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The full range of thoughts and actions that describe sexual motivation and behavior.

While sex is not necessary for an individual's survival, without it a species would cease to exist. The determinants of sexual motivation and behavior include an individual's physiology, learned behavior, the physical environment, and the social environment.

A person's sex is determined at conception by whether one out of the 23 chromosomes in the father's sperm is either X (female) or Y (male). All female eggs contain an X chromosome, so each fertilized egg, or embryo, has a genotype of either XX (female) or XY (male). Reproductive hormones produced by the gonads (male testes and female ovaries) determine the development of the reproductive organs and the fetal brain, especially the hypothalamus. All the human reproductive hormones are found in both sexes but in different amounts. The principal female hormones are estrogens and progesterone (of which the main ones are estradiol and progesterone); the primarily male hormones are androgens (mainly testosterone). In males, levels of testosterone remain fairly constant, regulated by a feedback loop to the brain and pituitary gland, which control hormone secretion. In females, hormone levels fluctuate within each menstrual cycle, rising at ovulation. Reproductive hormones have two types of effects on the body. Organizational effects, which occur primarily before birth, are irreversible and permanently govern an individual's response to further hormone secretion. Activational effects govern behavior temporarily while hormone levels are elevated.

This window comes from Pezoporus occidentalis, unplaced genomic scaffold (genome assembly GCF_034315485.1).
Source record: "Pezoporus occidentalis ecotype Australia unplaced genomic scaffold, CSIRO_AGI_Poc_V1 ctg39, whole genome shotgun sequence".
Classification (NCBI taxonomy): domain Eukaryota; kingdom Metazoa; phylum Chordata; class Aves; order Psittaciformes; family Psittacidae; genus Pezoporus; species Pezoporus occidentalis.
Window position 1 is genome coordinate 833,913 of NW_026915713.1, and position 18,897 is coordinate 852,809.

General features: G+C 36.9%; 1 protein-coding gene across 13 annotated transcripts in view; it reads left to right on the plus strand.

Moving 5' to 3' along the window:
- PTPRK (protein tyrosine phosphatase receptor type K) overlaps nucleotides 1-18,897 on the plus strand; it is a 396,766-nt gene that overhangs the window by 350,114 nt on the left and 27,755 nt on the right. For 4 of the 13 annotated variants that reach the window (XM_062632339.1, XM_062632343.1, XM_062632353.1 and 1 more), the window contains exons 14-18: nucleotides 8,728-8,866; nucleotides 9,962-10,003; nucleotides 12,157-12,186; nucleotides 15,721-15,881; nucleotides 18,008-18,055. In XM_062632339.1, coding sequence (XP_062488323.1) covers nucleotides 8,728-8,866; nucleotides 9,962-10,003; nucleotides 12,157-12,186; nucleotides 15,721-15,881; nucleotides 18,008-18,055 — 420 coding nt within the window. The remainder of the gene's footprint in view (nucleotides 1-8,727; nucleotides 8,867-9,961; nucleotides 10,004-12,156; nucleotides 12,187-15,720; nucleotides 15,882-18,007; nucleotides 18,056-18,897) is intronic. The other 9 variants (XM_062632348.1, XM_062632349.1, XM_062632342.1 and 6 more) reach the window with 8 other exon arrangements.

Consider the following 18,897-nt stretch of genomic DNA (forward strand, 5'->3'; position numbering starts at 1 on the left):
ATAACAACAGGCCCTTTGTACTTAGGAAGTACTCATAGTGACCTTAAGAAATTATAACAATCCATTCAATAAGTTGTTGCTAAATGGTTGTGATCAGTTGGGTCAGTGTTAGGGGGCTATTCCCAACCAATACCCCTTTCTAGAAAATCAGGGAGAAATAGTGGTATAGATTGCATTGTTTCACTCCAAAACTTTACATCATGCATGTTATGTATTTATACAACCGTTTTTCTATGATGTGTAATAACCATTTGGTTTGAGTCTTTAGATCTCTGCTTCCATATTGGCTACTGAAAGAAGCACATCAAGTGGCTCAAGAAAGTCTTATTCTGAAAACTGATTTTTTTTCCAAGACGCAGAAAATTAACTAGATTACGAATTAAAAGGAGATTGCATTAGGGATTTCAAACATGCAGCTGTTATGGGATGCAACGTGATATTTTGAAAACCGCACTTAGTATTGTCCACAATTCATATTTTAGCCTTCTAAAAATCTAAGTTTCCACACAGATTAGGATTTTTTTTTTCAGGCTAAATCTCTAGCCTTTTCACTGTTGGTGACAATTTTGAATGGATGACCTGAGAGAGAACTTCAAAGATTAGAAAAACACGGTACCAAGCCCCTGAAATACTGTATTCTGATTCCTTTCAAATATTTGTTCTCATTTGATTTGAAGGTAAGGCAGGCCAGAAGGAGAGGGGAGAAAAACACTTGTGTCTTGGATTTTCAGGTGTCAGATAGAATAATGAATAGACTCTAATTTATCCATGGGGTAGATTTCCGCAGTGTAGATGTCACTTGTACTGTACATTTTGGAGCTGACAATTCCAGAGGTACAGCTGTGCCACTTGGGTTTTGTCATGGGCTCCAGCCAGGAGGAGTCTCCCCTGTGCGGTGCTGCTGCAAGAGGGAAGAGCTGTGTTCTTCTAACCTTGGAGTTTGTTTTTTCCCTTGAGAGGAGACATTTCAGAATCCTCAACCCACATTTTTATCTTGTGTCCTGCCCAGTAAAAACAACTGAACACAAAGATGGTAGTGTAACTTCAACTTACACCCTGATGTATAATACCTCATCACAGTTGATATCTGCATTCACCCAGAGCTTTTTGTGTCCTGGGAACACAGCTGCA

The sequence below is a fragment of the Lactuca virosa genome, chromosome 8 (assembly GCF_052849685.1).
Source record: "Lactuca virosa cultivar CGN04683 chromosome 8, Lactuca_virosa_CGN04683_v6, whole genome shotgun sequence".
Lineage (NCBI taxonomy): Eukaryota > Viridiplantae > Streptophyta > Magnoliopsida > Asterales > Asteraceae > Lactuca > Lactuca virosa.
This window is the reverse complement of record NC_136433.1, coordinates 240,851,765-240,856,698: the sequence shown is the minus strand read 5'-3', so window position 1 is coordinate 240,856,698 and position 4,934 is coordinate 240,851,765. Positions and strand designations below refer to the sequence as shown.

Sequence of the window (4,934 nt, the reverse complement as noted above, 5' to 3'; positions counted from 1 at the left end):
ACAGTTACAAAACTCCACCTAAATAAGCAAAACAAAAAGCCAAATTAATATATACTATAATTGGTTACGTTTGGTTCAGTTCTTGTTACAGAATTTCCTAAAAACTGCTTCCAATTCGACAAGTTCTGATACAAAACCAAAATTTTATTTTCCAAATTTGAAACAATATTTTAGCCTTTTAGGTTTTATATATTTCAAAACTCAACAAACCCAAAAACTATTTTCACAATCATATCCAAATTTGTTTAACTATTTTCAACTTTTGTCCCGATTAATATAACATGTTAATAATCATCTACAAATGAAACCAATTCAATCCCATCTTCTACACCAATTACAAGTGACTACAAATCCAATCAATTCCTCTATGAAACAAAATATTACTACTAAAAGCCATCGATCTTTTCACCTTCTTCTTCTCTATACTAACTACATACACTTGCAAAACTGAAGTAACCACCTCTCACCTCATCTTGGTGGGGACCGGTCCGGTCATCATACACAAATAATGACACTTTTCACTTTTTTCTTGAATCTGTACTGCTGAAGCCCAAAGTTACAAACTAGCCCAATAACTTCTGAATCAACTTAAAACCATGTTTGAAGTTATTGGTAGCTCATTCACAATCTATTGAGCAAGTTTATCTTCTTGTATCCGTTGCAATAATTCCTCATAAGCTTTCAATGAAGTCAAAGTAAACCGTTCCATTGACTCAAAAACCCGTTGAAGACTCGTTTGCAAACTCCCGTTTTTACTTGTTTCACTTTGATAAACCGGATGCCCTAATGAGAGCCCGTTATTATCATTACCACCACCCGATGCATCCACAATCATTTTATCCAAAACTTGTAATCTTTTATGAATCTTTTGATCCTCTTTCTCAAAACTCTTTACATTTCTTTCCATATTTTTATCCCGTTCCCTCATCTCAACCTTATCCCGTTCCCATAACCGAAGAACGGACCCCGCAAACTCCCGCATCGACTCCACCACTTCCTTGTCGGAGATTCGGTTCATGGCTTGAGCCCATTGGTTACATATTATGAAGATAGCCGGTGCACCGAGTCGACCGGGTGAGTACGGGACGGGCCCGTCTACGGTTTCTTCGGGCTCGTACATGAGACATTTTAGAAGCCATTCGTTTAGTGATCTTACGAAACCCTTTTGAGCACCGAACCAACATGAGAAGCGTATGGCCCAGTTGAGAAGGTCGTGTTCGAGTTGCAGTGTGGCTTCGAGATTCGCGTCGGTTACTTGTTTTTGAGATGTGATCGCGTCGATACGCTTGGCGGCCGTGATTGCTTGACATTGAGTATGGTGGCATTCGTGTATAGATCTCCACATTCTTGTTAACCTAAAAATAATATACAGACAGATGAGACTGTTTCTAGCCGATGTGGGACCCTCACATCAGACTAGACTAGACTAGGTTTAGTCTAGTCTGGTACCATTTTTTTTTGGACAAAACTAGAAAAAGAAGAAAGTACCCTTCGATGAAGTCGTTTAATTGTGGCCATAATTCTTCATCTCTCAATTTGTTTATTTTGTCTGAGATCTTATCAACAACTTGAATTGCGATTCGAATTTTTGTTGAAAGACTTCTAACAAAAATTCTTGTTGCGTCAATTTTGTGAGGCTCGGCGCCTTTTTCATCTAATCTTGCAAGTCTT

Human females are born with about 400,000 immature eggs. Each one is contained in a sac called a follicle. When a girl reaches puberty, one or more eggs mature every month, stimulated by the release of a hormone from the pituitary gland. As the egg matures, it secretes the hormone estrogen, causing the uterine lining to thicken in anticipation of the implantation of a fertilized egg. This is followed by ovulation, as the follicle ruptures, releasing the mature egg which travels through the fallopian tube towards the uterus. If the egg is not fertilized by sperm, it disintegrates and the uterine lining leaves the body, a process called menstruation. Women remain fertile until menopause, which normally occurs around the age of fifty. Unlike the production of female eggs, the male production of sperm is not cyclical and men remain fertile throughout their lives, although they may produce fewer sperm as they age. A man produces several billion sperm each year, releasing 300 to 500 million sperm in an average ejaculation.